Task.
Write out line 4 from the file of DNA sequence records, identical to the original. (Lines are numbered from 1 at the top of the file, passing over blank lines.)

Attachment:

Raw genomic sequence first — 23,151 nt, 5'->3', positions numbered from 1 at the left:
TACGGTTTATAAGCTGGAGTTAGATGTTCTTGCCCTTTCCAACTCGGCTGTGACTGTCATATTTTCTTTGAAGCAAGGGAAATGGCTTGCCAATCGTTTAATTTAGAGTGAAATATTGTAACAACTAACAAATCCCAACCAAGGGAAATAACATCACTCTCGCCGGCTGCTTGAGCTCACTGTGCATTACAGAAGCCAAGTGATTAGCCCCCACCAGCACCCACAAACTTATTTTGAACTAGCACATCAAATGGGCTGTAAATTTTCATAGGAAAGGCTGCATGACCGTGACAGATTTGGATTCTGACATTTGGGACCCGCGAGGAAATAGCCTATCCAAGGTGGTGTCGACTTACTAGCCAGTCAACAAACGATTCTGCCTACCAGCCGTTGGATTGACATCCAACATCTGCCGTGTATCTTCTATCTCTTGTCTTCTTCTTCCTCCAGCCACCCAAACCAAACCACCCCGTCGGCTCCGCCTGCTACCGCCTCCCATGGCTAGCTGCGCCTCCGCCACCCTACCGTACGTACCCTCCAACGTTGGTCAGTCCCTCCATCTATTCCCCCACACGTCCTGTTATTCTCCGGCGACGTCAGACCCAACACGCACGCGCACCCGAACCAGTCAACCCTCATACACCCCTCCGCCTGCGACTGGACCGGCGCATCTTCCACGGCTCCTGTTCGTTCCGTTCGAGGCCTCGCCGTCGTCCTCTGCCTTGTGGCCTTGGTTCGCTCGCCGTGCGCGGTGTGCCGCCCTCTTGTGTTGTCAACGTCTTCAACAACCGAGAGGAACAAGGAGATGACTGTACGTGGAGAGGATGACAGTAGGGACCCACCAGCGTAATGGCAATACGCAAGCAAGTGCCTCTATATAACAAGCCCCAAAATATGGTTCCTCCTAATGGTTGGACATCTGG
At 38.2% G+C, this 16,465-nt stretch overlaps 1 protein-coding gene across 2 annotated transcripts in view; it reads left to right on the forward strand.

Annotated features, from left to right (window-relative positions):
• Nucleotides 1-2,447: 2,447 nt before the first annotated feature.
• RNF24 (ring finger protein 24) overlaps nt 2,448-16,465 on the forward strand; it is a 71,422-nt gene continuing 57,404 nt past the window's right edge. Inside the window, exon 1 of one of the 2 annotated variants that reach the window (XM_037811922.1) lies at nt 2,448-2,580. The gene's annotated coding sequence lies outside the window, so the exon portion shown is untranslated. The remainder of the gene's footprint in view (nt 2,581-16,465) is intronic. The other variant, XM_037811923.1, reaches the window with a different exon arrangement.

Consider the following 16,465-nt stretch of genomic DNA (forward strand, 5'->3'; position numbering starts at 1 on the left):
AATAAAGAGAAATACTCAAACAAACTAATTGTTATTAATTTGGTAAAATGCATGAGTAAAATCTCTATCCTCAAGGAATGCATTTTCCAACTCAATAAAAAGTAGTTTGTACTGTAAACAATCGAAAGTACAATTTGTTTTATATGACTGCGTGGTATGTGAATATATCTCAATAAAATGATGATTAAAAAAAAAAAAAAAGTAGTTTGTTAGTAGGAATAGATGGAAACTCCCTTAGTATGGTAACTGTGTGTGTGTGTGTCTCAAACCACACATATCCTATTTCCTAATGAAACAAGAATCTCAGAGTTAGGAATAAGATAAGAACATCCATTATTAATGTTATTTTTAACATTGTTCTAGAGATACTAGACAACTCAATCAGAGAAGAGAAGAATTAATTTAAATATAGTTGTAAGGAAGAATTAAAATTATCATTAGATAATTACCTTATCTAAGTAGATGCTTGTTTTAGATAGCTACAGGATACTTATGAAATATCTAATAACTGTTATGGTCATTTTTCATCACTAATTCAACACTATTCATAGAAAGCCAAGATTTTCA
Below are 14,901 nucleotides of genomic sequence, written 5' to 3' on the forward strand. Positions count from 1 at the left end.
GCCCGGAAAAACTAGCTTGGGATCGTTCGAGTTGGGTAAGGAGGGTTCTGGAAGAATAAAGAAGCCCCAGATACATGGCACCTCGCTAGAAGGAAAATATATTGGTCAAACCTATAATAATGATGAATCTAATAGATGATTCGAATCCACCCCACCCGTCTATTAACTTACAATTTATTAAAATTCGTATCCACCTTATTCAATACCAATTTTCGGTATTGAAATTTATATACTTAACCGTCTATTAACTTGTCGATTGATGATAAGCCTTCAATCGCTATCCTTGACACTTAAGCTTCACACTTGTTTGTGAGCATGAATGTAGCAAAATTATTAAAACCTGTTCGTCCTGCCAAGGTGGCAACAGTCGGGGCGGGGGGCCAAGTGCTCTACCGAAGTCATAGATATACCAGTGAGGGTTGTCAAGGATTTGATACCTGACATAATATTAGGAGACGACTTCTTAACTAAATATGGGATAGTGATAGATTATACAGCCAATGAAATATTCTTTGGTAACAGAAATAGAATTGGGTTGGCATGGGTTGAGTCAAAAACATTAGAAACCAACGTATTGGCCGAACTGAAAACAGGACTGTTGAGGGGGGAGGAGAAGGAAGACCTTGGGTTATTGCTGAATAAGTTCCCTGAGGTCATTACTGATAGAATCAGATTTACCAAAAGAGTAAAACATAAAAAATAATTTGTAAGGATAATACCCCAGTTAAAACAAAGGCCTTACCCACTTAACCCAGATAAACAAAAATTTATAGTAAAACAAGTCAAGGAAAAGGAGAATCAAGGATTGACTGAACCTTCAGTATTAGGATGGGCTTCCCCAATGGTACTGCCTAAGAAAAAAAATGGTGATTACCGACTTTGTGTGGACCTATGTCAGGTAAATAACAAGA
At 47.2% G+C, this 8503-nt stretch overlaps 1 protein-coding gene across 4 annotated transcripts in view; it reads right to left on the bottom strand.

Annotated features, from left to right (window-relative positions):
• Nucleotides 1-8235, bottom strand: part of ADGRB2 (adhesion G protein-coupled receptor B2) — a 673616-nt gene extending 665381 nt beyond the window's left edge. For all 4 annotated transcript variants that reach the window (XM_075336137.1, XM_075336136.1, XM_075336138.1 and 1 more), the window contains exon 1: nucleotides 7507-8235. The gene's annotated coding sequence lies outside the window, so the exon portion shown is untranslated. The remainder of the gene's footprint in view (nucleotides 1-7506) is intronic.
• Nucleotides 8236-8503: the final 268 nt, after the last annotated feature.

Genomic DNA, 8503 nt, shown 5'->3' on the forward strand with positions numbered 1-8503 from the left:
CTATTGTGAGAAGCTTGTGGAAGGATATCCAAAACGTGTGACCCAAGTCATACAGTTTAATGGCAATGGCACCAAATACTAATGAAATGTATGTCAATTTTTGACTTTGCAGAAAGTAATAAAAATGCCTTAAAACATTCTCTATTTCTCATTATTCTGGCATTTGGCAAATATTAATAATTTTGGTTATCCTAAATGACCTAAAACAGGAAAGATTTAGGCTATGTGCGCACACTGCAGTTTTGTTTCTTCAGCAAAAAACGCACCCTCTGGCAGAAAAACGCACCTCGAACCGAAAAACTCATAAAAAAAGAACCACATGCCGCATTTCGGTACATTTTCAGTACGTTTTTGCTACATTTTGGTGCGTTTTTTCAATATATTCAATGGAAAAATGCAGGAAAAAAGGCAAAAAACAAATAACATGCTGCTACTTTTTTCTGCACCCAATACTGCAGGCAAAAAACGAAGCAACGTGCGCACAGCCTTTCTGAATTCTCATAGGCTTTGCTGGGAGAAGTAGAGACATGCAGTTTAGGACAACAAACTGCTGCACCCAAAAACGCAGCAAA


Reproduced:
Annotated features, from left to right (window-relative positions):